Our new soccer friends


That night we went out to eat for my roommates 21st birthday.  We went to a nice restaurant and then tried to meet up with the rest of the SAS kids.  There wasn’t anywhere for students to really go out and we heard that everyone was at a casino so we split into different taxis and went.  Our taxi driver didn’t know what casino we were talking about and we ended up going 15 minutes out of town and into a random casino.  We were the only girls there and the only people under the age of 60.  We tried to make the most out of the situation and laughed about how Jessie was now able to get her first gambling in as well.  We left and somehow managed to find the other people at the right casino and we all sat around watching the election.  It felt pretty strange being so far away and cut off from most forms of communication and news.  We have spent so much time focusing on other countries politics that sometimes I feel really disconnected from our own country. 

The other days we spent strolling around town shopping and looking at different statues.  At one point we were lost between the small streets and sat down on a ledge to take a break from walking.  We met a lady who was cleaning and preparing for the Carnival.  The Carnival is huge in Uruguay and lasts for 40 days.  They are already getting ready for it and it doesn’t start until February!  She showed us the different costumes and sculptures she was working on which was really neat. 





Lady working on carnival



The last day in port was my birthday so we walked around town some more.  I was able to Skype with my friends and family for a while which was a great present.  When I got back to the ship all of my friends had decorated my door and we had cakes at dinner.  My parents and my friend both ordered me a cake so we ended up with two.  It was the first time I have seen them come out with a cart for the cakes!  What better way to celebrate your birthday than on a trip like this!  Next we are off to Brazil with Rio being our first stop!  I can’t believe there are only three ports left! 


My door for my birthday



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Argentina was amazing! It was another country that I knew very little about until the classes leading up to it.  I only knew that we kept getting “Don’t cry for me Argentina” blasted on the PA system leading to port.  I’ve learned that the countries you have the least expectations about turn into being some of the best ports.  The first day I signed up through SAS for a city orientation with a few friends.  They took us all over Buenos Aires and into the different areas.  We first visited La Recoleta Cemetery, which is really famous.  Families pay up to 3 million dollars for a plot there.  Many previous presidents and elite are buried there.  It is unlike anything I have ever seen.  Most were mausoleums and were decorated by stone statues.  It felt like we were walking into a little city.  Next we went to Plaza de Mayo and saw the Pink House where the President works.  We came in the middle of a demonstration, which was an interesting experience.  Our last stop was in La Boca, a neighborhood in Buenos Aires known for colorful houses and streets.  The city orientation was perfect for the first day to get an overview of the city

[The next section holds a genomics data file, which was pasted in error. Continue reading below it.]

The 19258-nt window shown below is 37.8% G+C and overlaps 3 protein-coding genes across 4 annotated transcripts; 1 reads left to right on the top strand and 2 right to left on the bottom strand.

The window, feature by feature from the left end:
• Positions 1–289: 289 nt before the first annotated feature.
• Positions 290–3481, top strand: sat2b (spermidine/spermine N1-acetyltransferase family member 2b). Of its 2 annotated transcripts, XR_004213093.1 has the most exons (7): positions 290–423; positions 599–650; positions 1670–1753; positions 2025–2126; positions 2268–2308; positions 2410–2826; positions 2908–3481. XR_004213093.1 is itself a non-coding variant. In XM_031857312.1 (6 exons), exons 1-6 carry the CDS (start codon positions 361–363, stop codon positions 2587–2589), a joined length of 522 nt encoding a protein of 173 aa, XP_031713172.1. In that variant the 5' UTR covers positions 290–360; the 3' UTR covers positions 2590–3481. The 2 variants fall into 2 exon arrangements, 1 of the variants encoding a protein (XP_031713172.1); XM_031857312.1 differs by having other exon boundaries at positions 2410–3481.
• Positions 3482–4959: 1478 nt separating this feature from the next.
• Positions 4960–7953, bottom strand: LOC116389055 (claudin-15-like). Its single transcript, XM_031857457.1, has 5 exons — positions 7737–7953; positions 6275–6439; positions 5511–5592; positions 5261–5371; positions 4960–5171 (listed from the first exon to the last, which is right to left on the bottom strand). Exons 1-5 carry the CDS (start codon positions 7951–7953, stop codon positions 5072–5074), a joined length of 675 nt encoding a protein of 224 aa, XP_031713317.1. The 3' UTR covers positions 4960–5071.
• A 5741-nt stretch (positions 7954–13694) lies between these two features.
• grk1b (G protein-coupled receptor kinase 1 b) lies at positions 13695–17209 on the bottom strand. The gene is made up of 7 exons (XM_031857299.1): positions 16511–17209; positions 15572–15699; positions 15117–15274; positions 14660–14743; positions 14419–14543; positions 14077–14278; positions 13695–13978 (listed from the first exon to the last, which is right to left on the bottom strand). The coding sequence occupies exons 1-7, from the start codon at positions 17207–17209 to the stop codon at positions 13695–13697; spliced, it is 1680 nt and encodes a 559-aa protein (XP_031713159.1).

The Cemetery


The second day my roommate talked me into signing up for a bike tour around Buenos Aires and an eco reserve.  We were outside meeting the guides at 7:30 and they gave us our bamboo bikes and we were off.  On the way to the eco reserve my roommate and I were the only ones with bike problems, our chains fell off a few times.  The guides definitely knew who we were by the end of the trip.  They took us to a lake and we sat down and drank mate- an herbal drink famous in South America.  We biked through Plaza de Mayo and the financial district and were back at the ship by lunchtime.  After lunch Jessie and I met up with Paige and Krista to do a little sight seeing.  We went to the botanical gardens and the Japanese gardens.  They were both beautiful and were a little break from the city view we were used to. On our way to the gardens we saw some girls getting pick pocketed.  It amazed me how everyone watched and clearly saw what happened but then ignored it.  No one tried to stop or even help the situation.  Later at night we met up with a bigger group of friends and went to dinner and a tango show.  It was a beautiful show and a great cultural experience.